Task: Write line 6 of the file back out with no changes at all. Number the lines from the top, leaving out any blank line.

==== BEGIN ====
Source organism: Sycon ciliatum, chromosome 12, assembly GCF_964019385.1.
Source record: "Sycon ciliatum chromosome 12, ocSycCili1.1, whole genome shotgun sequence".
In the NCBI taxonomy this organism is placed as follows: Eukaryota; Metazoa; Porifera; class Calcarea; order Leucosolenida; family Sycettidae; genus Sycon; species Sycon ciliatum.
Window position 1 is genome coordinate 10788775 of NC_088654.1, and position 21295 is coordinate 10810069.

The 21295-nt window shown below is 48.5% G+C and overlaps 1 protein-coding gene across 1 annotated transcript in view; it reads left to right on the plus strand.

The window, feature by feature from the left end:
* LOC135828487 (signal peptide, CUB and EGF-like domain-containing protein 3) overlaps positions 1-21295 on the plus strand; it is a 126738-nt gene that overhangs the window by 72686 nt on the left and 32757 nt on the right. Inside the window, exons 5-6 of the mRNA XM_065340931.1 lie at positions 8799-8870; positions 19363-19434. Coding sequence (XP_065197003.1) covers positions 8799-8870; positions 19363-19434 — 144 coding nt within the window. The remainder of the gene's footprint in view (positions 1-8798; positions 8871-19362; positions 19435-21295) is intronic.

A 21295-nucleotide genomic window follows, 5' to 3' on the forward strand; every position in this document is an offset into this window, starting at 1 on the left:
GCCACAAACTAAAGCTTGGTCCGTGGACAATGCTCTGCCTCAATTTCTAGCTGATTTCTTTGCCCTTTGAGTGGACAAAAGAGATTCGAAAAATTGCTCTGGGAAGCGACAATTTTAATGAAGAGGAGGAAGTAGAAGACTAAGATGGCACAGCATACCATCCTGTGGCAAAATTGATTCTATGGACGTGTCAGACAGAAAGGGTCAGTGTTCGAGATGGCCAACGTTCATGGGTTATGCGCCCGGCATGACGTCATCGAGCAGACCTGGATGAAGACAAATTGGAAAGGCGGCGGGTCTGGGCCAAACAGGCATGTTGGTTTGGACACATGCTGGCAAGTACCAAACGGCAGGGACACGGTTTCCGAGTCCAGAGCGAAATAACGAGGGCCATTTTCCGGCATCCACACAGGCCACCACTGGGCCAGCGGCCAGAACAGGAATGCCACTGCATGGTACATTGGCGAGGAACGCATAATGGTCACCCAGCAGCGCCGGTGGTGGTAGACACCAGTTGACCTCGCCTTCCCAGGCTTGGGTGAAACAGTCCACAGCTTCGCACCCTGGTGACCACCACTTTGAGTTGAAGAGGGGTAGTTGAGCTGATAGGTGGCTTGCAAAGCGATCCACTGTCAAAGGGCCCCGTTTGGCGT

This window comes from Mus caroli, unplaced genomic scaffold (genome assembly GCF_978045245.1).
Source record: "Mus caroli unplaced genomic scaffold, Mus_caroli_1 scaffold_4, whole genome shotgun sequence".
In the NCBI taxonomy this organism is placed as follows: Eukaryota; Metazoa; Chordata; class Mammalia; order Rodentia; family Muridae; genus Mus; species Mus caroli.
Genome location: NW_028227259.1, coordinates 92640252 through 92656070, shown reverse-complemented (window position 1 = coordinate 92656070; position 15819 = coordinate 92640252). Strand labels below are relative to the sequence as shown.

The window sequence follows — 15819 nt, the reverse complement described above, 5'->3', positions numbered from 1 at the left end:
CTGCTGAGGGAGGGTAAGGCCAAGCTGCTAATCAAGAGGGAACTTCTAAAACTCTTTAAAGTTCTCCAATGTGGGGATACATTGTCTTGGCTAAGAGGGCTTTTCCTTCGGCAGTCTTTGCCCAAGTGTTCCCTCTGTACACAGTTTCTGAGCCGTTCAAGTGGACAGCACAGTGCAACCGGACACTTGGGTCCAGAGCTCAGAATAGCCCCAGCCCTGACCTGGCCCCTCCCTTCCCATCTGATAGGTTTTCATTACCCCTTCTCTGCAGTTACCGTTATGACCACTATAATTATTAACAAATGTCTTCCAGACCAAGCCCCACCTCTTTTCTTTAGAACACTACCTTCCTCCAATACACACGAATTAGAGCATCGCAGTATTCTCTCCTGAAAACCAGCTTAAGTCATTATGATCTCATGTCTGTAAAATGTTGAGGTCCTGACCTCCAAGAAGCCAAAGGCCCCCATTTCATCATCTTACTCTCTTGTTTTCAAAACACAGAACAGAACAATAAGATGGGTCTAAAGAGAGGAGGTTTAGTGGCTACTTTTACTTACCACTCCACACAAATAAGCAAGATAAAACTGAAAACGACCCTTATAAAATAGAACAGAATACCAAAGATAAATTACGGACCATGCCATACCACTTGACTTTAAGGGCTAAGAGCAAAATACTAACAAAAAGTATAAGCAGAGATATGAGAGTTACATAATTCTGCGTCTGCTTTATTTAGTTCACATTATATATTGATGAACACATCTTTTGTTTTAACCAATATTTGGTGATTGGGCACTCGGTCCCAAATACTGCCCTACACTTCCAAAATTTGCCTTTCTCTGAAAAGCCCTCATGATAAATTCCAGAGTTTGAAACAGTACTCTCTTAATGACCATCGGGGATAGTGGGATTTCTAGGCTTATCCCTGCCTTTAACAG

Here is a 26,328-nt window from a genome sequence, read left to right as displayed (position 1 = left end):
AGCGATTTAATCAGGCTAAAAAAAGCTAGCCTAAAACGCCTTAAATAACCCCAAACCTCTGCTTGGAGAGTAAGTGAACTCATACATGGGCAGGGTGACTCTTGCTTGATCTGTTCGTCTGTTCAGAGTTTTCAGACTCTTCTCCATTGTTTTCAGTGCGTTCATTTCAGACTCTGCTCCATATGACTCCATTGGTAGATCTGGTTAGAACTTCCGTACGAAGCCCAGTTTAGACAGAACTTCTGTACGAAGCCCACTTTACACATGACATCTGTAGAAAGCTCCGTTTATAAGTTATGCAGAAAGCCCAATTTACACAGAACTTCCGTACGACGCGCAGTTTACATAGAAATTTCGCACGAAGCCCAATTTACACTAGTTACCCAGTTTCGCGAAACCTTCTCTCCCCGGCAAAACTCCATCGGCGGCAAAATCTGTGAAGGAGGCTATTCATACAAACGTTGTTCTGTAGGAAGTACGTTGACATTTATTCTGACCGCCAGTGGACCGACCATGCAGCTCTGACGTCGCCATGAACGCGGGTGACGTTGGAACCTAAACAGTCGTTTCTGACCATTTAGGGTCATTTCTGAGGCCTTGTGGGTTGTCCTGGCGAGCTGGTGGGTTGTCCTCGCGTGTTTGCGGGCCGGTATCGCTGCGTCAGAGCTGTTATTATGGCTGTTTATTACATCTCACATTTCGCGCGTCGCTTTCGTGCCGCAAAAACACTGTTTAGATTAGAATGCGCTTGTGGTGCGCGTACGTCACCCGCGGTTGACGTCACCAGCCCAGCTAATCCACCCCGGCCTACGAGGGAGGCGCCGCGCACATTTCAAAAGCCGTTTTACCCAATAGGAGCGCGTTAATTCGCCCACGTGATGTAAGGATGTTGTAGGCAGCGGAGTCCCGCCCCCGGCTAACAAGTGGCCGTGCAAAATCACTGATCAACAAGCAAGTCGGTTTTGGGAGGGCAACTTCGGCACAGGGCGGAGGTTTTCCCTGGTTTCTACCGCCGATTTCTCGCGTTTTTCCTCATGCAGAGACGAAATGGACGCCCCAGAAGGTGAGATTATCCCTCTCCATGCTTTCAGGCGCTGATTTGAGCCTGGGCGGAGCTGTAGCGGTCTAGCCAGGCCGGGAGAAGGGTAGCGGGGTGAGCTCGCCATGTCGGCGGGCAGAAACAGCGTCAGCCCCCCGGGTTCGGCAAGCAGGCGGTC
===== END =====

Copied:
The window, feature by feature from the left end: